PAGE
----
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If you can't comply with dialysis how do you expect me to trust you with transplantation? Australian nephrologists' views on indigenous Australians' 'non-compliance' and their suitability for kidney transplantation

Anderson, Kate, Devitt, Jeannie, Cunningham, Joan, Preece, Cilla, Jardine, Meg and Cass, Alan (2012). If you can't comply with dialysis how do you expect me to trust you with transplantation? Australian nephrologists' views on indigenous Australians' 'non-compliance' and their suitability for kidney transplantation. International Journal for Equity in Health,11(1):1-8.

Document type: Journal Article
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Title If you can't comply with dialysis how do you expect me to trust you with transplantation? Australian nephrologists' views on indigenous Australians' 'non-compliance' and their suitability for kidney transplantation
Author Anderson, Kate
Devitt, Jeannie
Cunningham, Joan
Preece, Cilla
Jardine, Meg
Cass, Alan
Journal Name International Journal for Equity in Health
Publication Date 2012
Volume Number 11
Issue Number 1
ISSN 1475-9276   (check CDU catalogue  open catalogue search in new window)
Scopus ID 2-s2.0-84859803535
Start Page 1
End Page 8
Total Pages 8
Place of Publication United Kingdom
Publisher BioMed Central Ltd.
HERDC Category C1 - Journal Article (DIISR)
Abstract Introduction
Indigenous Australians suffer markedly higher rates of end-stage kidney disease (ESKD) but are less likely than their non-Indigenous counterparts to receive a transplant. This difference is not fully explained by measurable clinical differences. Previous work suggests that Indigenous Australian patients may be regarded by treating specialists as 'non-compliers', which may negatively impact on referral for a transplant. However, this decision-making is not well understood. The objectives of this study were to investigate: whether Indigenous patients are commonly characterised as 'non-compliers'; how estimations of patient compliance factor into Australian nephrologists' decision-making about transplant referral; and whether this may pose a particular barrier for Indigenous patients accessing transplants.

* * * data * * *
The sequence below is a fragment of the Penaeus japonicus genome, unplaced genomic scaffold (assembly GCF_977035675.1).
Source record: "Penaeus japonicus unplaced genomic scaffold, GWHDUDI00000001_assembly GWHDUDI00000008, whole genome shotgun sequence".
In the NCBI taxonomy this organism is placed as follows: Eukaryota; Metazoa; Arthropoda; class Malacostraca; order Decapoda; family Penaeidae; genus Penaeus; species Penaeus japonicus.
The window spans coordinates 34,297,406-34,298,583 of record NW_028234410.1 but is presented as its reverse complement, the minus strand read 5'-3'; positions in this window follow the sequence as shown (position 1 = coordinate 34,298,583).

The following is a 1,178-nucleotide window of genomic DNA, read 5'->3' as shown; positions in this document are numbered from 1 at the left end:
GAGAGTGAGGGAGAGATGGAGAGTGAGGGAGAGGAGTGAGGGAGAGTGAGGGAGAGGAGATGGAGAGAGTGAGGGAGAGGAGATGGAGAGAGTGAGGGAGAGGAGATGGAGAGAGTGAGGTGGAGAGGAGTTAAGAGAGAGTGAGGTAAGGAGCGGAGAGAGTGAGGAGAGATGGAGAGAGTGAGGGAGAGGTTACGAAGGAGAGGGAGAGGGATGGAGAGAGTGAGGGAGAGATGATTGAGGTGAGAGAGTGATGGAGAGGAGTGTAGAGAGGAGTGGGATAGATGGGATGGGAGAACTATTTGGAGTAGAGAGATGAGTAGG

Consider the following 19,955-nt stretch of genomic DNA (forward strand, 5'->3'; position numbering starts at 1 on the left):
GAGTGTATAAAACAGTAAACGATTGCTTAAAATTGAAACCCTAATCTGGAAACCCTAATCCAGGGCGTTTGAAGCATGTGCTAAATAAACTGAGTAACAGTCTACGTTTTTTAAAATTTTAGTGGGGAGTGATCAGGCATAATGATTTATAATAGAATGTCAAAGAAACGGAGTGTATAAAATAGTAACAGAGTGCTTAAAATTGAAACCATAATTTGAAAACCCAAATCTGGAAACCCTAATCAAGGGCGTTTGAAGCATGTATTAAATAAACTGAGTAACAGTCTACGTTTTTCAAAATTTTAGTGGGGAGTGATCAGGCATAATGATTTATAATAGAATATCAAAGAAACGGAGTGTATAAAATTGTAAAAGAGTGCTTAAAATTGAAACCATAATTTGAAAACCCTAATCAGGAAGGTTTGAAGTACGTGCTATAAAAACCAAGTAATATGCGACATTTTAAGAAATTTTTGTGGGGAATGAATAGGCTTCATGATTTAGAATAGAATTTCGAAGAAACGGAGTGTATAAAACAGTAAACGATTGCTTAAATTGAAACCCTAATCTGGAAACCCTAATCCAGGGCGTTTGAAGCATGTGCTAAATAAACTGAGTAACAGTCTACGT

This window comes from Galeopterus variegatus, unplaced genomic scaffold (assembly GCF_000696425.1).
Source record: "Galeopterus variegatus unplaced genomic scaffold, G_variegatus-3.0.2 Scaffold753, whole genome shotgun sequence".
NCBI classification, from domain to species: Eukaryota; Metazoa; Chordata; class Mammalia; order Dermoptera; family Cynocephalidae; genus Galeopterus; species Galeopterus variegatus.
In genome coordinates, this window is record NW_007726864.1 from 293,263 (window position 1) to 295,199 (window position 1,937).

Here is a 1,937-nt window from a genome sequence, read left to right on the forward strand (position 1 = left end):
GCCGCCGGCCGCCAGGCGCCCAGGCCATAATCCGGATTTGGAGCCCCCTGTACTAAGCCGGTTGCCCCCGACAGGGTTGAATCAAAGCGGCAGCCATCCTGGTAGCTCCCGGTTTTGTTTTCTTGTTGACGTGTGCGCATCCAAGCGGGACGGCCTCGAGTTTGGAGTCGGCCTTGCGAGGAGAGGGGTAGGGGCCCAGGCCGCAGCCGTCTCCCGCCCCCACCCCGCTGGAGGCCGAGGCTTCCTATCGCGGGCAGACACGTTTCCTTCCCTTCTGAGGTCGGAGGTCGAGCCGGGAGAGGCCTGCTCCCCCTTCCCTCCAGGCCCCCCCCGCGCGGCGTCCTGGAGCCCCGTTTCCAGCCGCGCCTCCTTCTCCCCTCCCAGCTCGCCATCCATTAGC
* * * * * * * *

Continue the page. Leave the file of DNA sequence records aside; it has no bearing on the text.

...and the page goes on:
Methods

Nineteen nephrologists, from eight renal units treating the majority of Indigenous Australian renal patients, were interviewed in 2005-06 as part of a larger study. Thematic analysis was undertaken to investigate how compliance factors in specialists' decision-making, and its implications for Indigenous patients' likelihood of obtaining transplants.

Results

Specialists commonly identified Indigenous patients as both non-compliers and high-risk transplant candidates. Definition and assessment of 'compliance' was neither formal nor systematic. There was uncertainty about the value of compliance status in predicting post-transplant outcomes and the issue of organ scarcity permeated participants' responses. Overall, there was marked variation in how specialists weighed perceptions of compliance and risk in their decision-making.

Conclusion

Reliance on notions of patient 'compliance' in decision-making for transplant referral is likely to result in continuing disadvantage for Indigenous Australian ESKD patients. In the absence of robust evidence on predictors of post-transplant outcomes, referral decision-making processes require attention and debate.
Keywords Kidney transplantation
Indigenous peoples
Aboriginal and Torres Strait Islander
Compliance
DOI http://dx.doi.org/10.1186/1475-9276-11-21   (check subscription with CDU E-Gateway service for CDU Staff and Students  check subscription with CDU E-Gateway in new window)


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